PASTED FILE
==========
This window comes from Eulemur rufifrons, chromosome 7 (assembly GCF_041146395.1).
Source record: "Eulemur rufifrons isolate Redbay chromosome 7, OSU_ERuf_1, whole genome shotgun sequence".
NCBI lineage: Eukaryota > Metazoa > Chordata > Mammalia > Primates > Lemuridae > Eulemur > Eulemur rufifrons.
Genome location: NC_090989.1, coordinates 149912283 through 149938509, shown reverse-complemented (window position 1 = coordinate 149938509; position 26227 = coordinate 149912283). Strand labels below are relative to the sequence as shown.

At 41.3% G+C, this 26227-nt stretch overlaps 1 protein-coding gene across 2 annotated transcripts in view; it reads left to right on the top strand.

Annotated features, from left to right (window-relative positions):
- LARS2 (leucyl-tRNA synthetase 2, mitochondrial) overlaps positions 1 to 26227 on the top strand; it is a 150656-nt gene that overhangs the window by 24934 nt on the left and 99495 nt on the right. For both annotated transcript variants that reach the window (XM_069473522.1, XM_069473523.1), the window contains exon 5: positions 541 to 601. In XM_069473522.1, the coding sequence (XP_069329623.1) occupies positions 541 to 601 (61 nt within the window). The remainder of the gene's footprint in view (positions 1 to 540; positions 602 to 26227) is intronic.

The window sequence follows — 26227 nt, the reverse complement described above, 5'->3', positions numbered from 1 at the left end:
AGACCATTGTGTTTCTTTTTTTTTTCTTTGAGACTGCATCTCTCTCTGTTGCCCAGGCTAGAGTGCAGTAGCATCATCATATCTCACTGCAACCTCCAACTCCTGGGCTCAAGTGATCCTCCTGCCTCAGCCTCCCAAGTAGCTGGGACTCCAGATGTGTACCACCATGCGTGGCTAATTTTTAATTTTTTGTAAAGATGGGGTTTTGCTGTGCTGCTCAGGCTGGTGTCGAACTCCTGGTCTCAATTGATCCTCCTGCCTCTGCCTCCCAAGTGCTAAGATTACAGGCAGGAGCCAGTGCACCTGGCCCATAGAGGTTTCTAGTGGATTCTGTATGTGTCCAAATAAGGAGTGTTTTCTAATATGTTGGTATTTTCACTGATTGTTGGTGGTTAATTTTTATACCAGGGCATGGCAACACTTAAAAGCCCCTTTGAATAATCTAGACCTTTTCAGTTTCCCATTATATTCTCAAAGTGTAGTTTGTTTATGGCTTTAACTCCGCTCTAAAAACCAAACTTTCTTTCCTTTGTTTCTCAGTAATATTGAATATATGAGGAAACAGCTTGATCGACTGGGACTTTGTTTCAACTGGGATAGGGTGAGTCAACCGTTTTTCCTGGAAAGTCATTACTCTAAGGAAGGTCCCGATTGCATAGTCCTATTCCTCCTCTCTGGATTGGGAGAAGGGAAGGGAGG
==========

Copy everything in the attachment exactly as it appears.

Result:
This window comes from Eulemur rufifrons, chromosome 7 (assembly GCF_041146395.1).
Source record: "Eulemur rufifrons isolate Redbay chromosome 7, OSU_ERuf_1, whole genome shotgun sequence".
NCBI lineage: Eukaryota > Metazoa > Chordata > Mammalia > Primates > Lemuridae > Eulemur > Eulemur rufifrons.
Genome location: NC_090989.1, coordinates 149912283 through 149938509, shown reverse-complemented (window position 1 = coordinate 149938509; position 26227 = coordinate 149912283). Strand labels below are relative to the sequence as shown.

At 41.3% G+C, this 26227-nt stretch overlaps 1 protein-coding gene across 2 annotated transcripts in view; it reads left to right on the top strand.

Annotated features, from left to right (window-relative positions):
- LARS2 (leucyl-tRNA synthetase 2, mitochondrial) overlaps positions 1 to 26227 on the top strand; it is a 150656-nt gene that overhangs the window by 24934 nt on the left and 99495 nt on the right. For both annotated transcript variants that reach the window (XM_069473522.1, XM_069473523.1), the window contains exon 5: positions 541 to 601. In XM_069473522.1, the coding sequence (XP_069329623.1) occupies positions 541 to 601 (61 nt within the window). The remainder of the gene's footprint in view (positions 1 to 540; positions 602 to 26227) is intronic.

The window sequence follows — 26227 nt, the reverse complement described above, 5'->3', positions numbered from 1 at the left end:
AGACCATTGTGTTTCTTTTTTTTTTCTTTGAGACTGCATCTCTCTCTGTTGCCCAGGCTAGAGTGCAGTAGCATCATCATATCTCACTGCAACCTCCAACTCCTGGGCTCAAGTGATCCTCCTGCCTCAGCCTCCCAAGTAGCTGGGACTCCAGATGTGTACCACCATGCGTGGCTAATTTTTAATTTTTTGTAAAGATGGGGTTTTGCTGTGCTGCTCAGGCTGGTGTCGAACTCCTGGTCTCAATTGATCCTCCTGCCTCTGCCTCCCAAGTGCTAAGATTACAGGCAGGAGCCAGTGCACCTGGCCCATAGAGGTTTCTAGTGGATTCTGTATGTGTCCAAATAAGGAGTGTTTTCTAATATGTTGGTATTTTCACTGATTGTTGGTGGTTAATTTTTATACCAGGGCATGGCAACACTTAAAAGCCCCTTTGAATAATCTAGACCTTTTCAGTTTCCCATTATATTCTCAAAGTGTAGTTTGTTTATGGCTTTAACTCCGCTCTAAAAACCAAACTTTCTTTCCTTTGTTTCTCAGTAATATTGAATATATGAGGAAACAGCTTGATCGACTGGGACTTTGTTTCAACTGGGATAGGGTGAGTCAACCGTTTTTCCTGGAAAGTCATTACTCTAAGGAAGGTCCCGATTGCATAGTCCTATTCCTCCTCTCTGGATTGGGAGAAGGGAAGGGAGG